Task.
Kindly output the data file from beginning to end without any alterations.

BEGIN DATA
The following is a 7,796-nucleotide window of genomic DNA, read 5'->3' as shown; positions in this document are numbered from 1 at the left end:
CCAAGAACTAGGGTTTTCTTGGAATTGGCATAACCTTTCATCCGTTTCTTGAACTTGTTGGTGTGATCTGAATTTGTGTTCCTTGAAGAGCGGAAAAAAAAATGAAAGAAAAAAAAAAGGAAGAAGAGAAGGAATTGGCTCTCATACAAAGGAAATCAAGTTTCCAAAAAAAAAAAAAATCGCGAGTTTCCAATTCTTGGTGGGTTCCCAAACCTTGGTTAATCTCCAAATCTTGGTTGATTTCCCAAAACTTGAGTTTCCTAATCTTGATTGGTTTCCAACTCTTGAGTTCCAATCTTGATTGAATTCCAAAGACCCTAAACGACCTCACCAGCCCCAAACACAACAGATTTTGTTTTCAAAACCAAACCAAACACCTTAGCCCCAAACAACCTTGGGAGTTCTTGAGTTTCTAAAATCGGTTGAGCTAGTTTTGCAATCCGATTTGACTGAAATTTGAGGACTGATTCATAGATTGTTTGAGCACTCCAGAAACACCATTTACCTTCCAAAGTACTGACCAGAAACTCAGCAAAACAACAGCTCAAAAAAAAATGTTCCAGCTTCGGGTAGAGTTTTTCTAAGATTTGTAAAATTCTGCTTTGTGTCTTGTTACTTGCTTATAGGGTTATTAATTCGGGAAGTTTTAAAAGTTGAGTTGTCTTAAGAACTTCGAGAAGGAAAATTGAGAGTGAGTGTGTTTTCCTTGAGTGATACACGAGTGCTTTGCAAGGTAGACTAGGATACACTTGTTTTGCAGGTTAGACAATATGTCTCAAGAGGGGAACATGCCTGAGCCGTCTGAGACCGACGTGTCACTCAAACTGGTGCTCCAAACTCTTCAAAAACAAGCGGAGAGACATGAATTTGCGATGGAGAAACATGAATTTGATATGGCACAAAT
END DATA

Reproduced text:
The following is a 7,796-nucleotide window of genomic DNA, read 5'->3' as shown; positions in this document are numbered from 1 at the left end:
CCAAGAACTAGGGTTTTCTTGGAATTGGCATAACCTTTCATCCGTTTCTTGAACTTGTTGGTGTGATCTGAATTTGTGTTCCTTGAAGAGCGGAAAAAAAAATGAAAGAAAAAAAAAAGGAAGAAGAGAAGGAATTGGCTCTCATACAAAGGAAATCAAGTTTCCAAAAAAAAAAAAAATCGCGAGTTTCCAATTCTTGGTGGGTTCCCAAACCTTGGTTAATCTCCAAATCTTGGTTGATTTCCCAAAACTTGAGTTTCCTAATCTTGATTGGTTTCCAACTCTTGAGTTCCAATCTTGATTGAATTCCAAAGACCCTAAACGACCTCACCAGCCCCAAACACAACAGATTTTGTTTTCAAAACCAAACCAAACACCTTAGCCCCAAACAACCTTGGGAGTTCTTGAGTTTCTAAAATCGGTTGAGCTAGTTTTGCAATCCGATTTGACTGAAATTTGAGGACTGATTCATAGATTGTTTGAGCACTCCAGAAACACCATTTACCTTCCAAAGTACTGACCAGAAACTCAGCAAAACAACAGCTCAAAAAAAAATGTTCCAGCTTCGGGTAGAGTTTTTCTAAGATTTGTAAAATTCTGCTTTGTGTCTTGTTACTTGCTTATAGGGTTATTAATTCGGGAAGTTTTAAAAGTTGAGTTGTCTTAAGAACTTCGAGAAGGAAAATTGAGAGTGAGTGTGTTTTCCTTGAGTGATACACGAGTGCTTTGCAAGGTAGACTAGGATACACTTGTTTTGCAGGTTAGACAATATGTCTCAAGAGGGGAACATGCCTGAGCCGTCTGAGACCGACGTGTCACTCAAACTGGTGCTCCAAACTCTTCAAAAACAAGCGGAGAGACATGAATTTGCGATGGAGAAACATGAATTTGATATGGCACAAAT